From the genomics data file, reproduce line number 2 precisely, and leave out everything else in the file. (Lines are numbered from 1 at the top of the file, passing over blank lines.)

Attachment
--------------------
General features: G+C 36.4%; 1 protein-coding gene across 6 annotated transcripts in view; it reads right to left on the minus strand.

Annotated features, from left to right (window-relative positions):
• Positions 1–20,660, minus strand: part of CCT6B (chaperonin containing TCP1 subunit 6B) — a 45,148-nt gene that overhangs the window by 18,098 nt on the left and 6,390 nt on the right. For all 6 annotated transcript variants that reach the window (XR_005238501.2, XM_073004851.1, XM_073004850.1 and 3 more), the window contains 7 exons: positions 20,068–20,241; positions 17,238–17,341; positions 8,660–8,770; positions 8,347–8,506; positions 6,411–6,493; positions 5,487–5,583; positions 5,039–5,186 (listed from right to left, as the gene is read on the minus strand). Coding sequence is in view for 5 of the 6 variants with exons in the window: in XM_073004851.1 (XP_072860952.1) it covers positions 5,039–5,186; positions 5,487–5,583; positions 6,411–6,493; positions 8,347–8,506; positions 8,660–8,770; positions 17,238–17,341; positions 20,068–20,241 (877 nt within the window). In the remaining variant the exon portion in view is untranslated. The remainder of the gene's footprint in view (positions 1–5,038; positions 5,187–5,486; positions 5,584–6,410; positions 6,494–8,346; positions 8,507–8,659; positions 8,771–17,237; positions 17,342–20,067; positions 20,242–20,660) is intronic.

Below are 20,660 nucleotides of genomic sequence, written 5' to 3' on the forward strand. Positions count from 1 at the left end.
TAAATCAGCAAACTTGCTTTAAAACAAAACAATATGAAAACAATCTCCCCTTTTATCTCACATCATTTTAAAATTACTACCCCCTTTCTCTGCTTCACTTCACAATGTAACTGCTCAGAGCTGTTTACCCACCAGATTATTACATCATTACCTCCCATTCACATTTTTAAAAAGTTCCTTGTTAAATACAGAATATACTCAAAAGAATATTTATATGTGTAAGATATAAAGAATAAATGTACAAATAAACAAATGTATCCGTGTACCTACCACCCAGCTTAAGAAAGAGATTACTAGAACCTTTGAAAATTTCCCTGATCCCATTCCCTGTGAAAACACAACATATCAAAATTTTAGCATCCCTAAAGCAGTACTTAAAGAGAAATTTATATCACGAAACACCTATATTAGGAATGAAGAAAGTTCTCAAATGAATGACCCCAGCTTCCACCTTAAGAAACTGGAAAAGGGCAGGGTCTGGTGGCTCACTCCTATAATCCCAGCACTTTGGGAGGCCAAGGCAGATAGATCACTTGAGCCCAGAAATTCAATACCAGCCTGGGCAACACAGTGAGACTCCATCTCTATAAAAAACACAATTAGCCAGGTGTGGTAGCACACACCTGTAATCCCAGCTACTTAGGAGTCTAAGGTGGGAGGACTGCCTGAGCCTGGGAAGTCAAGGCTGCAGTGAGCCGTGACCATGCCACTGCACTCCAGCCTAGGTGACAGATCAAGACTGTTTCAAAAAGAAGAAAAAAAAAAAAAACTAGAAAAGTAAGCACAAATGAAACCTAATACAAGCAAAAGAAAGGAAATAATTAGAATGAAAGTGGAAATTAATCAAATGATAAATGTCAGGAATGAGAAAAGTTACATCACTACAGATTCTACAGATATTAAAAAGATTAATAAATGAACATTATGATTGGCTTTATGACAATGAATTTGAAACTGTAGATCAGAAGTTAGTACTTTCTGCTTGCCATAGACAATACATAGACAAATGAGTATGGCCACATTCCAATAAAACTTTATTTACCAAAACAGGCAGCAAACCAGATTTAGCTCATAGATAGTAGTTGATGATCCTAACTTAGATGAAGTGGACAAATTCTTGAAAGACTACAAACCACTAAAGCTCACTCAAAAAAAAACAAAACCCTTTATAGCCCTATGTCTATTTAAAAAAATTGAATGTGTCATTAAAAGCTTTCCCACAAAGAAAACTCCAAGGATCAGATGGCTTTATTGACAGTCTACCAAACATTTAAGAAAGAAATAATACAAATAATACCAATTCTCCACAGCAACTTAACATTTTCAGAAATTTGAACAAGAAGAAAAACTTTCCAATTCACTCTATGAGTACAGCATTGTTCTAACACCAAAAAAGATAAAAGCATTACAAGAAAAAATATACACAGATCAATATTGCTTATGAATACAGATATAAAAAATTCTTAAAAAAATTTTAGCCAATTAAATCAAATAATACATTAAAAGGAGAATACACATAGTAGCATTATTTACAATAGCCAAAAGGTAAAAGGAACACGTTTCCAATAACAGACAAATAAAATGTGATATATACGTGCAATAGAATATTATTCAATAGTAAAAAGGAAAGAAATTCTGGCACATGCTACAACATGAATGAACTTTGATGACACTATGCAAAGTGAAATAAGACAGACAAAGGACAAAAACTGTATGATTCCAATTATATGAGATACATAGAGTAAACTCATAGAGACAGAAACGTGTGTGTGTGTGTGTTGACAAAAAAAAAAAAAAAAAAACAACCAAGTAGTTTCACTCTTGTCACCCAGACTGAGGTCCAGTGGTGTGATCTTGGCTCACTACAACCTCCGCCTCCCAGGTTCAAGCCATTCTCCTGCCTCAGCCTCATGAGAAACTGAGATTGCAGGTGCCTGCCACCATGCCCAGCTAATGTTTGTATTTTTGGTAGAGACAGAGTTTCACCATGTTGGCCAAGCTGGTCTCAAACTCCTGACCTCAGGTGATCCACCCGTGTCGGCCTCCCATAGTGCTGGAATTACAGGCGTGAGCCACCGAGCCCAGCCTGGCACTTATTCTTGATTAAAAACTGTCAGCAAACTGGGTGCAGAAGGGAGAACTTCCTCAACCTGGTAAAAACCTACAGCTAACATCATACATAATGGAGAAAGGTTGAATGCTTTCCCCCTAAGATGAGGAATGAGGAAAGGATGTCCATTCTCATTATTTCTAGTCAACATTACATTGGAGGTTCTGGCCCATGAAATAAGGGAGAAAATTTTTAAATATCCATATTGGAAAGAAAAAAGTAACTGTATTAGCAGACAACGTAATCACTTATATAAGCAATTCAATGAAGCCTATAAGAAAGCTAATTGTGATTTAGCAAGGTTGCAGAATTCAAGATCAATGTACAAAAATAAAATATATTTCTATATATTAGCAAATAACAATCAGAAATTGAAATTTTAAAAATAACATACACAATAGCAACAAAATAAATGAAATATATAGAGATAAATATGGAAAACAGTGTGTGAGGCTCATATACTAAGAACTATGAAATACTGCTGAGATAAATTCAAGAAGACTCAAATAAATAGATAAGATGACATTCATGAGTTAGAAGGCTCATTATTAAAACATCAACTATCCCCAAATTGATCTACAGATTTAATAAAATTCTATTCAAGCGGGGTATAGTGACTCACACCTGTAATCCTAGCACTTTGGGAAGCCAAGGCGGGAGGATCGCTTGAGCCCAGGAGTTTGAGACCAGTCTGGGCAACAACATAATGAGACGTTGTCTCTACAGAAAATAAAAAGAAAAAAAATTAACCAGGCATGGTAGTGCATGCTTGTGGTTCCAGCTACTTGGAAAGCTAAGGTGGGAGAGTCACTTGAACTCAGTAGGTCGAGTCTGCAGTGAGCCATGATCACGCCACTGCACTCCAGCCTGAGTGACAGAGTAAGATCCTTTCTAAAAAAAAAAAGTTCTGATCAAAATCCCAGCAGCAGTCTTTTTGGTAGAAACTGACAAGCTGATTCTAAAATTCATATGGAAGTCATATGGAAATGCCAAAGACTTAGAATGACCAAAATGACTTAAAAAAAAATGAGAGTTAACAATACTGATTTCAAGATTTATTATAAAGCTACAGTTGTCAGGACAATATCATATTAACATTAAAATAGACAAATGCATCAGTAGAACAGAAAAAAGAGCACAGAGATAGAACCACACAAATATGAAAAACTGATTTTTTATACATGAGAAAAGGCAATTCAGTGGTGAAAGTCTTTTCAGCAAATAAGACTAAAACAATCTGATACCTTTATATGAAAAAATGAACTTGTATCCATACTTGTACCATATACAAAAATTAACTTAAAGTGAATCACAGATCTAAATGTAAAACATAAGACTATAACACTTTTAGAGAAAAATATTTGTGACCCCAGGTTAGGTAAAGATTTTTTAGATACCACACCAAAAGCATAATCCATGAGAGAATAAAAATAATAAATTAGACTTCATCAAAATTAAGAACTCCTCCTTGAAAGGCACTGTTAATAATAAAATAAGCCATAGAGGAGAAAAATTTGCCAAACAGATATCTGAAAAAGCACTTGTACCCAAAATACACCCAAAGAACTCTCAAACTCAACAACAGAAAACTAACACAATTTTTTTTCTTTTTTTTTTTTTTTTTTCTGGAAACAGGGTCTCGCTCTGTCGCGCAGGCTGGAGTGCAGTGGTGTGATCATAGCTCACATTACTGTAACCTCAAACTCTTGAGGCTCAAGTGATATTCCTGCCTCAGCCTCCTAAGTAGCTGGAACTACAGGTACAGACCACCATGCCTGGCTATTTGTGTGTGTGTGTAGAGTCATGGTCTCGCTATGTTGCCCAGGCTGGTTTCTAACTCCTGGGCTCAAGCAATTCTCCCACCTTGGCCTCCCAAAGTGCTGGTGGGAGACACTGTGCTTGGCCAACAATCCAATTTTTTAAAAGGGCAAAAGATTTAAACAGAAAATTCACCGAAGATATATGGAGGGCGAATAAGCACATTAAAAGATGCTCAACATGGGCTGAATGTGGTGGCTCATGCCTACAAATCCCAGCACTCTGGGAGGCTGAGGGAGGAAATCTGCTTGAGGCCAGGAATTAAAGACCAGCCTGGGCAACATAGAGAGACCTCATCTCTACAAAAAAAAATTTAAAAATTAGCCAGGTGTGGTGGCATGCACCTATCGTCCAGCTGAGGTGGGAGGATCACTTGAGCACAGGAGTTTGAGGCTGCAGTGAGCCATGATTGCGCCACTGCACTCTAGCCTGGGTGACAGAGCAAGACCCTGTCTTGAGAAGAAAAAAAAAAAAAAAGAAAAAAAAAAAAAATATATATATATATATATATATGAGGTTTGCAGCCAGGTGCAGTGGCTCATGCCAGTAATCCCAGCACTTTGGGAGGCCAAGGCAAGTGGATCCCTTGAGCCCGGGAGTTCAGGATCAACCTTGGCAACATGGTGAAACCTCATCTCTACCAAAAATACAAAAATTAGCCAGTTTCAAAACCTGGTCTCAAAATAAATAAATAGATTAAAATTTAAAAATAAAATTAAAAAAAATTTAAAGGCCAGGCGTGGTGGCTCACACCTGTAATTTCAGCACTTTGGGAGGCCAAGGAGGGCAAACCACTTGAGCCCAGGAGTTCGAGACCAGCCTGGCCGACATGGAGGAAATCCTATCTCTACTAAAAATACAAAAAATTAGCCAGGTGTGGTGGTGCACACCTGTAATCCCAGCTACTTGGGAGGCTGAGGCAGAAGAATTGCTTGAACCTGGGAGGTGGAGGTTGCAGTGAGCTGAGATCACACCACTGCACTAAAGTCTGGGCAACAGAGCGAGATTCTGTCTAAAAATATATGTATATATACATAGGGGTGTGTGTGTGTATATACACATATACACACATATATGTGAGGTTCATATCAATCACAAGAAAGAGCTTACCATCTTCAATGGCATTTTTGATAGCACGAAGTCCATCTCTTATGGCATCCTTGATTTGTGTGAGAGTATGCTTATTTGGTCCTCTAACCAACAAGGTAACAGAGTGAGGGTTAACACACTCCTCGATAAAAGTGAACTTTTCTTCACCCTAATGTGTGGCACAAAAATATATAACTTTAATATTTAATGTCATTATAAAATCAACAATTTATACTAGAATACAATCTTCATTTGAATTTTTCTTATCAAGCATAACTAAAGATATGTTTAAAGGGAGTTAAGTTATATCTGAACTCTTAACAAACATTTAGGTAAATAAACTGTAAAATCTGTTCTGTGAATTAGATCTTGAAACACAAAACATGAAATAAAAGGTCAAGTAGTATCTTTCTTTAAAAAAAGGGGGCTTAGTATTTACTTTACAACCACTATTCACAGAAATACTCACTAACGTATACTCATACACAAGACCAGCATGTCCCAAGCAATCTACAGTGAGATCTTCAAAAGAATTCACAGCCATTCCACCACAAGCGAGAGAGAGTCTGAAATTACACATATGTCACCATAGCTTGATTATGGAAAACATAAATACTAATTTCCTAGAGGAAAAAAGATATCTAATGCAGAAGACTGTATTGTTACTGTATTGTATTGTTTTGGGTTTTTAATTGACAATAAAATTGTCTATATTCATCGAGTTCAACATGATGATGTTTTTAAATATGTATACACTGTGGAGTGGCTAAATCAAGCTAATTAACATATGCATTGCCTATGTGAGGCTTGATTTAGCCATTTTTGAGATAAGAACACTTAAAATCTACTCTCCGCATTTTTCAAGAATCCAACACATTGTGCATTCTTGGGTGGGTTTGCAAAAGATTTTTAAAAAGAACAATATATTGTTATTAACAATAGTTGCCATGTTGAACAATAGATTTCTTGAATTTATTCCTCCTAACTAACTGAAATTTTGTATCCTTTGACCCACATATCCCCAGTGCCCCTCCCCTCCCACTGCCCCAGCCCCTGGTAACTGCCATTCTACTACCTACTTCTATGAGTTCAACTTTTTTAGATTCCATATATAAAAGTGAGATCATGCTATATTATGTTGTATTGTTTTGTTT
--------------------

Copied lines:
Annotated features, from left to right (window-relative positions):